Over 500 food processing plants in the Czech Republic have been closed down for failing to comply with EU regulations. The facilities, mainly beef, poultry, egg, fish and milk processing plants, failed to meet strict hygiene standards and other rules adopted by the Czech government ahead of the country's entry into the EU in May. The EU had issued several warnings that this would happen if EU norms were not met, but many producers failed to comply arguing that they lacked the finances needed.
Archbishop Diego Causero is to be the new Papal nuncio in the Czech Republic. He will replace Erwin Josef Ender, who is now working in Germany. Archbishop Causero is the third ambassador of the Vatican to Prague in the history of the Czech Republic. He was previously posted in Syria and Chad and is due to arrive in Prague in mid March.
A Czech humanitarian aid convoy has arrived in Bam, southern Iran where it will spend around ten days helping quake victims. The convoy of three off-road vehicles and nine volunteer workers have brought power generators, medical supplies, disinfectants and water-purification tablets. They will be giving aid directly to the survivors, travelling outside Bam to remote villages. The convoy is being assisted by representatives of the Iranian Red Crescent.
Austrian anti-nuclear activists have announced their intention to resume border blockades in protest of the Temelin nuclear power plant is southern Bohemia. A spokesman for the Stop Temelin platform in Austria said the next blockade would take place at the Halamky-Gmuend Neunagelberg crossing on January 17th and should last for about three hours, starting mid-day. The main goal of the border blockade is to protest against alleged efforts by the power utility CEZ, the operator of Temelin, to keep a recent technical breakdown secret.
Roads were blocked and many flights were cancelled on Wednesday amid heavy snowfall in the Czech Republic. Most of the country's motorways were cleared by mid-morning, but mountain roads especially in the north and northwest of the country remain blocked. Morning commuters had tough journeys in Prague, where slippery conditions were blamed for a number of accidents. More than 20 flights were cancelled and many others delayed at Prague's Ruzyne Airport. Among the cancellations were regular flights to Paris, Brussels and Vienna. Meteorologists said much of the snow would melt by the weekend as temperatures gradually rise above freezing.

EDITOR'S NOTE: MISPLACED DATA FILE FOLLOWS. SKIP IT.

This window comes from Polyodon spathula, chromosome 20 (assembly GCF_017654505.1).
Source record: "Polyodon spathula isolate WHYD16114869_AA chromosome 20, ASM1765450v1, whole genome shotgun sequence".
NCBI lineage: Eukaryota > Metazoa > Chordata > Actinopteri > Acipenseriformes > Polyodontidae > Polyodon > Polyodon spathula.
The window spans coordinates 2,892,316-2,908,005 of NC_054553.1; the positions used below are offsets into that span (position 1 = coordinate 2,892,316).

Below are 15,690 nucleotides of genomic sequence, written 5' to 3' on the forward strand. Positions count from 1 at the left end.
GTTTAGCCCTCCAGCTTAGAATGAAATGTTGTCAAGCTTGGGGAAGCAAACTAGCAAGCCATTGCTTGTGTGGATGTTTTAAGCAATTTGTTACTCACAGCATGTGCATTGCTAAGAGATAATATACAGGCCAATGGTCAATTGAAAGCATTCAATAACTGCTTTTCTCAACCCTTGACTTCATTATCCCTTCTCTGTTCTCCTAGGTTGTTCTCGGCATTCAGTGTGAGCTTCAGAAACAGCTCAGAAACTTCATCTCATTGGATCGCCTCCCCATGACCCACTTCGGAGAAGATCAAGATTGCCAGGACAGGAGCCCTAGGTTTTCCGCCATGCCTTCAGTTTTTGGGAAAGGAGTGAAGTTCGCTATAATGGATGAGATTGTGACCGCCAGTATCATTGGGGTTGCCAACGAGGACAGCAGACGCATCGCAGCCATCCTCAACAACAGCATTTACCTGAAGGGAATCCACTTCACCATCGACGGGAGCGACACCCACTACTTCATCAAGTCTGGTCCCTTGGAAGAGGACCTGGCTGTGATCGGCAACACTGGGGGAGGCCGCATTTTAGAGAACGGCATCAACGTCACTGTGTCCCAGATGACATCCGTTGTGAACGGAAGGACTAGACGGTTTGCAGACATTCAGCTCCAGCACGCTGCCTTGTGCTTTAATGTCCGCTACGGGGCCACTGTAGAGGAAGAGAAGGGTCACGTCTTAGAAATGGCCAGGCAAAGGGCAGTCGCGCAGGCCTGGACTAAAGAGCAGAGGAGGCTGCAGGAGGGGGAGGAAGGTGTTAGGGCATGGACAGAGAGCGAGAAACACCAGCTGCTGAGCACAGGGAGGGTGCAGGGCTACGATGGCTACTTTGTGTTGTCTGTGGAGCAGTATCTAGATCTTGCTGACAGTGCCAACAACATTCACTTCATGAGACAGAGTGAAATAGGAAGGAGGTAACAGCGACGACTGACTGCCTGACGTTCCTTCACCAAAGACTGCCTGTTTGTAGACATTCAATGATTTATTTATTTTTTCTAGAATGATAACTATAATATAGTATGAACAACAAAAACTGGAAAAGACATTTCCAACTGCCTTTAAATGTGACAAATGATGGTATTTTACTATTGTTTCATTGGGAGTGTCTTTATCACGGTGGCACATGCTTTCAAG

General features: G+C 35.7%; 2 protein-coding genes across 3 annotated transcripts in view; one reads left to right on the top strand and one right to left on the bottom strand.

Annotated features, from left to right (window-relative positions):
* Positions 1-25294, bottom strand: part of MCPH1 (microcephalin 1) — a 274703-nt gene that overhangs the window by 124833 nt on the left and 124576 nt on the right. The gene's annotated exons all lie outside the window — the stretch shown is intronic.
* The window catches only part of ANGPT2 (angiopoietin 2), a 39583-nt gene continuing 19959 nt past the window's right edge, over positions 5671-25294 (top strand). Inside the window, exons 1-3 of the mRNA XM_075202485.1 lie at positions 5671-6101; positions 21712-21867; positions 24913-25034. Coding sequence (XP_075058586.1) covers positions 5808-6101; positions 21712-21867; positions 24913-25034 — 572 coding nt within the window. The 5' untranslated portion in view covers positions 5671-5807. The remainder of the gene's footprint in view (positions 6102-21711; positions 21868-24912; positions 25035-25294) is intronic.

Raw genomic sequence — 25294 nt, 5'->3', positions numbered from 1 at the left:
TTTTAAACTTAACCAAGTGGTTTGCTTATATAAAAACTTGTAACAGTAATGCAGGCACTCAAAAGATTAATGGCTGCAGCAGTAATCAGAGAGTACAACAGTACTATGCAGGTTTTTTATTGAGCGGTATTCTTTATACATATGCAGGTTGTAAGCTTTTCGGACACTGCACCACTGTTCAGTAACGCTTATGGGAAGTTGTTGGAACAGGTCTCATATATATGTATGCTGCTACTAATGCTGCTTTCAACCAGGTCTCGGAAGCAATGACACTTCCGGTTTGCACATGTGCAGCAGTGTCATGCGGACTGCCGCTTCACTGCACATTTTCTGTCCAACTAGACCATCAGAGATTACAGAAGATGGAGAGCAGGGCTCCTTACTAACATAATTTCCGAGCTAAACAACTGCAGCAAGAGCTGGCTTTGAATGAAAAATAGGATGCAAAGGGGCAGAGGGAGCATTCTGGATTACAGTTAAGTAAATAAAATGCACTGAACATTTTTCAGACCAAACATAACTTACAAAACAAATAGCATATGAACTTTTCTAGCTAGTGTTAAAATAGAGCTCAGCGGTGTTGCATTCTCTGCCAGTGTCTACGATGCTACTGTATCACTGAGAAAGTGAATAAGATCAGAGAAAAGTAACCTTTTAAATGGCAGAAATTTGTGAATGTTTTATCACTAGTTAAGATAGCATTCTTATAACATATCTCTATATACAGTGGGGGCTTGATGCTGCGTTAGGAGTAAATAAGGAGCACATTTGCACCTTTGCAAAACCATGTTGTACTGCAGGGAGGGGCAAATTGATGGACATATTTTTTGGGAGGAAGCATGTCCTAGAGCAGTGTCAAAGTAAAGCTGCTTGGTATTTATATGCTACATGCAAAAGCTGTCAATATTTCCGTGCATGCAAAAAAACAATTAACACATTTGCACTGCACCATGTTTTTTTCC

In a TV discussion programme on Sunday, Czech President Vaclav Klaus said the Czech Republic's representative in the European Commission should be a former government minister, the minimum age for a judge should be raised, and took the opportunity to sharply criticise the state of the economy. Speaking on TV Nova's Sedmicka programme, Mr Klaus said the growth of the Czech economy was too slow because it was over-regulated and added that businesses and entrepreneurs should not have to face a much higher taxing system than those in neighbouring countries.
Finance Minister Bohuslav Sobotka hopes to reduce the state budget deficit to 100 billion Czech crowns by 2005 from the 115 billion that has been approved for this year. In a TV Prima programme on Sunday, he said the government plans to lower the deficit gradually to reach 100 billion Czech crowns next year, and go well below that figure by 2006. The government should be successful if its public finance reform plan is met, Mr Sobotka noted. But according to Vlastimil Tlusty from the opposition Civic Democrats, the state budget deficit will still be too high to meet the requirements for the adoption of the Euro. The Maastricht Treaty criteria that governs entry to the currency union allows a deficit no higher than 3% of the GDP.
Bohumil Vejtasa, a representative of the Group for the Open Democracy at the town hall for Prague 1, has said he would continue with a hunger-strike that he has been on for the past three weeks. Mr Vejtasa decided to stop eating in order to force town hall officials from the ruling coalition parties to consult matters with colleagues from the opposition and keep them from making decisions that do not benefit the Prague 1 district. So far, Mr Vejtasa has lost ten kilograms.
Former Czech president Vaclav Havel is expected to travel to Taiwan this month, after accepting an invitation from its President Chen Shui-bian, the Foreign Ministry said on Saturday. From January 17-24, Mr Havel, who is also a dedicated human rights activist and a playwright, is scheduled to meet with President Chen, deliver a speech at a forum organised by the Taiwan Foundation for Democracy, accept an honorary doctorate from National Chengchi University and attend a discussion with Taiwan writers and artists. He will be accompanied by his wife Dagmar.
Cardinal Miloslav Vlk and Bishop Karel Herbst held mass in Prague's Archbishop Palace on Saturday to bless a yearly nationwide charity collection that begins this weekend. The collection, which is being organised for the fourth year by the Czech Catholic Charity, is launched at the weekend before the festival of Epiphany, known here as Three Kings Day, celebrated on January 6. On this day, according to the St.Mathew's gospel, the Three Wise Men followed the Star of Bethlehem to find the Infant Jesus and bring him gifts of gold, frankincense and myrrh. Over thirteen thousand volunteers are expected to go out and collect donations this year. The proceeds will be used to support a number of humanitarian projects in several regions around the country as well as in Kosovo, Chechnya and earthquake-hit Iran. Last year, a total of 42.7 million Czech crowns (over 1.5 million US dollars) was collected.